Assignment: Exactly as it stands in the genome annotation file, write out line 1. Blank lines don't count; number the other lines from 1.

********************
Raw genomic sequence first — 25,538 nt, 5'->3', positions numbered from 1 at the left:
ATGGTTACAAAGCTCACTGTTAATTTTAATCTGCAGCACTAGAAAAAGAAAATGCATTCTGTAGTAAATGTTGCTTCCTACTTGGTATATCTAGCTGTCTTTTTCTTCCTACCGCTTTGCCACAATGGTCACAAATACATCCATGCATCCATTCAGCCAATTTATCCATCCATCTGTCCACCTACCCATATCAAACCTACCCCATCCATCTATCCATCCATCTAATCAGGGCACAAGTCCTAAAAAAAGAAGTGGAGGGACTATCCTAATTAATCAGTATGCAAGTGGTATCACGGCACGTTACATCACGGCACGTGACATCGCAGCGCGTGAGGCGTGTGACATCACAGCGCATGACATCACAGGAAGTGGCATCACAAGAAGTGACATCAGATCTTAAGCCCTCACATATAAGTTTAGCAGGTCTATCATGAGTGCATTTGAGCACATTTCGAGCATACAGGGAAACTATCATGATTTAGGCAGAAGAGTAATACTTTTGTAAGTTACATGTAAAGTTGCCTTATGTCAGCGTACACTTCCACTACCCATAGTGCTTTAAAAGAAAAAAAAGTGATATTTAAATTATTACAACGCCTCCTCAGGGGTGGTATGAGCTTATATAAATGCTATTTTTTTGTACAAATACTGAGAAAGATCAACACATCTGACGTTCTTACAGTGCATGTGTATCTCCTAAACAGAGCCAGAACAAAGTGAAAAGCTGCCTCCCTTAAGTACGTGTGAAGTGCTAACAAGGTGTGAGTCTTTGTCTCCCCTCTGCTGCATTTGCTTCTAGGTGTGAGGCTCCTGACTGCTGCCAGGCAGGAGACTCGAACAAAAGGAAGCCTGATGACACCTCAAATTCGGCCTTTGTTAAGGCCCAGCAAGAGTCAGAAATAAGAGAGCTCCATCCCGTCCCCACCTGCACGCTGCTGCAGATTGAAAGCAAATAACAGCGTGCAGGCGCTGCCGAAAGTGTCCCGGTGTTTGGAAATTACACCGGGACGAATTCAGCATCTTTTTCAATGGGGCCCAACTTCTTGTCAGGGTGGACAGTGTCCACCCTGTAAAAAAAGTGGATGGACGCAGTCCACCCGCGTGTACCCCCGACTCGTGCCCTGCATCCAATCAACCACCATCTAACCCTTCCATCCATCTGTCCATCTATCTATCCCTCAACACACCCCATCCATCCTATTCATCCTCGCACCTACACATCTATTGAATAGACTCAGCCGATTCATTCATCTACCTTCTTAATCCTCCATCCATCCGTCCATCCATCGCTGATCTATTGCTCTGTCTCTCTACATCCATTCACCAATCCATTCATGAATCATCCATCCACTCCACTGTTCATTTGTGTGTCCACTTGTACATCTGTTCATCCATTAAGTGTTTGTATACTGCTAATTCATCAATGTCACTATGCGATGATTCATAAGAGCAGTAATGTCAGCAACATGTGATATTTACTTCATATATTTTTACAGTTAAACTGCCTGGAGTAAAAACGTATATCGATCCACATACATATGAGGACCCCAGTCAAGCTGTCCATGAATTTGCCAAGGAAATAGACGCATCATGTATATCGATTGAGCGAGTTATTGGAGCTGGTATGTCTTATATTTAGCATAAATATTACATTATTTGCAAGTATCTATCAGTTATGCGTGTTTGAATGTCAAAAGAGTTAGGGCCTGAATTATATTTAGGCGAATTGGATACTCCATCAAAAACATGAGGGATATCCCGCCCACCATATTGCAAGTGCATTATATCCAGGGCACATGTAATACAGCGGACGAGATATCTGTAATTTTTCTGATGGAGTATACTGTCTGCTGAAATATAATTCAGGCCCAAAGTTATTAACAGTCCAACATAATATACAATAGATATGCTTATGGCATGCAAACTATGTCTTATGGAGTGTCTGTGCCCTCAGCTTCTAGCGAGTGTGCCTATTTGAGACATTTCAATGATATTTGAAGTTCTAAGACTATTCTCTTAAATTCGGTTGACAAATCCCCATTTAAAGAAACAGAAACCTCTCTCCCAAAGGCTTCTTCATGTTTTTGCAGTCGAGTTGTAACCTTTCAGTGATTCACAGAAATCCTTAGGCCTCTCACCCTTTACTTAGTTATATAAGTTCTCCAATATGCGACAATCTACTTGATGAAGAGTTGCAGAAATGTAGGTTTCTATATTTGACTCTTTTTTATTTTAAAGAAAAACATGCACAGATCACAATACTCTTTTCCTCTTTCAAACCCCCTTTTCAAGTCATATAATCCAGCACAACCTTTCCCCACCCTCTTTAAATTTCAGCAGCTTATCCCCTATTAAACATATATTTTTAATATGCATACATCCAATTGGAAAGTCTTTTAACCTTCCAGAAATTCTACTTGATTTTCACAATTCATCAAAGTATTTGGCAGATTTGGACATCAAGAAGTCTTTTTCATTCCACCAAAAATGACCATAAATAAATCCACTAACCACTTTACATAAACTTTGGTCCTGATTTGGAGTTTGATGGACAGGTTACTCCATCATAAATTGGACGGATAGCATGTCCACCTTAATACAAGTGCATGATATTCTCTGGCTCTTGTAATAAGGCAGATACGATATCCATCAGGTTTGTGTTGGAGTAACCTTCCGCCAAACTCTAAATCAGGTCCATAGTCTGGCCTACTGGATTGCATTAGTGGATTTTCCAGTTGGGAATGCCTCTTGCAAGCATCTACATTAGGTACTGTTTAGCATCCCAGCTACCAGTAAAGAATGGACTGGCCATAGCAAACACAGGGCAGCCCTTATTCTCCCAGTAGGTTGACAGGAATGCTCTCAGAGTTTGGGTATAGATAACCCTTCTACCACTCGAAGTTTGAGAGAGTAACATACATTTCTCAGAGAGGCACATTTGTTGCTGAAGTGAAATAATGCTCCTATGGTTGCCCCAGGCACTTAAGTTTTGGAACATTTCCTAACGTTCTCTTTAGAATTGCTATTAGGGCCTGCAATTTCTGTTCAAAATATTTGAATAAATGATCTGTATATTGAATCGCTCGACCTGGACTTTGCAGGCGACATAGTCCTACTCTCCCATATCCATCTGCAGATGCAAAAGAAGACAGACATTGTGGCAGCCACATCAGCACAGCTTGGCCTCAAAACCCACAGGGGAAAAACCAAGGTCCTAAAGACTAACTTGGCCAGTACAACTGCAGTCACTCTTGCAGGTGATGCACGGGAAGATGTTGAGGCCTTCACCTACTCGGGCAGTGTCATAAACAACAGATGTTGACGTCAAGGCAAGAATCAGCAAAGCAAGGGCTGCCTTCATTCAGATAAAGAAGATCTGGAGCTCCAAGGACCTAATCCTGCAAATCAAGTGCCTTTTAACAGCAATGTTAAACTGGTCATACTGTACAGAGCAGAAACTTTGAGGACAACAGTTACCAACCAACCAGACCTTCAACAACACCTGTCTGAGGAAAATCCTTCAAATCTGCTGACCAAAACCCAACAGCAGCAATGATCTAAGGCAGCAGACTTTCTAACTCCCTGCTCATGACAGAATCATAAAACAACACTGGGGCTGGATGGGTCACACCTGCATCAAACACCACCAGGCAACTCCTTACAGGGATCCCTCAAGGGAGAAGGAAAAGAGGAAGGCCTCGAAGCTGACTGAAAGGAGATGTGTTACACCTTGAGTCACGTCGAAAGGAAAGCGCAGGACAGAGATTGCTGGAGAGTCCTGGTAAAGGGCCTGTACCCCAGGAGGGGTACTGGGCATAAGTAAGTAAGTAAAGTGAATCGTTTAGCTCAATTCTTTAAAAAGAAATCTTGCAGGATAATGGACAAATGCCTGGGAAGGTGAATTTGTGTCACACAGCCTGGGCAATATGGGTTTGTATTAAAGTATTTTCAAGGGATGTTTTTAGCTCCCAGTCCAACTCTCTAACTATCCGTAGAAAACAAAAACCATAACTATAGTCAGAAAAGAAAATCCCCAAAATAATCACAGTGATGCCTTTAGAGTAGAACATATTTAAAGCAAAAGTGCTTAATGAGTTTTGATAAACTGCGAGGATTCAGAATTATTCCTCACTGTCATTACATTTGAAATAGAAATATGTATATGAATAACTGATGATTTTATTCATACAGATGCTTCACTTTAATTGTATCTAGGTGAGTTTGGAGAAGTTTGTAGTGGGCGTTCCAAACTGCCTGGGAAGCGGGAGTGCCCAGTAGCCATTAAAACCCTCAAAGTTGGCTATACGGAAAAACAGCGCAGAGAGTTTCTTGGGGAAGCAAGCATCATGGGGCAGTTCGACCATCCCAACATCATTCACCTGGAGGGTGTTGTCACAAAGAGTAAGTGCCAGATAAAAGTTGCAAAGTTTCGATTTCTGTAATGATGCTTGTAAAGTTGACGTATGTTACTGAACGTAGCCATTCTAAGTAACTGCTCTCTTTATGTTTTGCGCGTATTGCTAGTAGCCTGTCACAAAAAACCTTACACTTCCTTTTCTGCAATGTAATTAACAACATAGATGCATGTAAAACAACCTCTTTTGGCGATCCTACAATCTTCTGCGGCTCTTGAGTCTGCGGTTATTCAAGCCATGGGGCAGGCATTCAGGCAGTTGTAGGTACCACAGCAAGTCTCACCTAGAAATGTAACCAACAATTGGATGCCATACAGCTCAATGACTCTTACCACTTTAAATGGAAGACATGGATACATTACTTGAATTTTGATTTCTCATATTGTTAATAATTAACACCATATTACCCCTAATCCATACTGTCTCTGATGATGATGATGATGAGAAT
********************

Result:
Raw genomic sequence first — 25,538 nt, 5'->3', positions numbered from 1 at the left: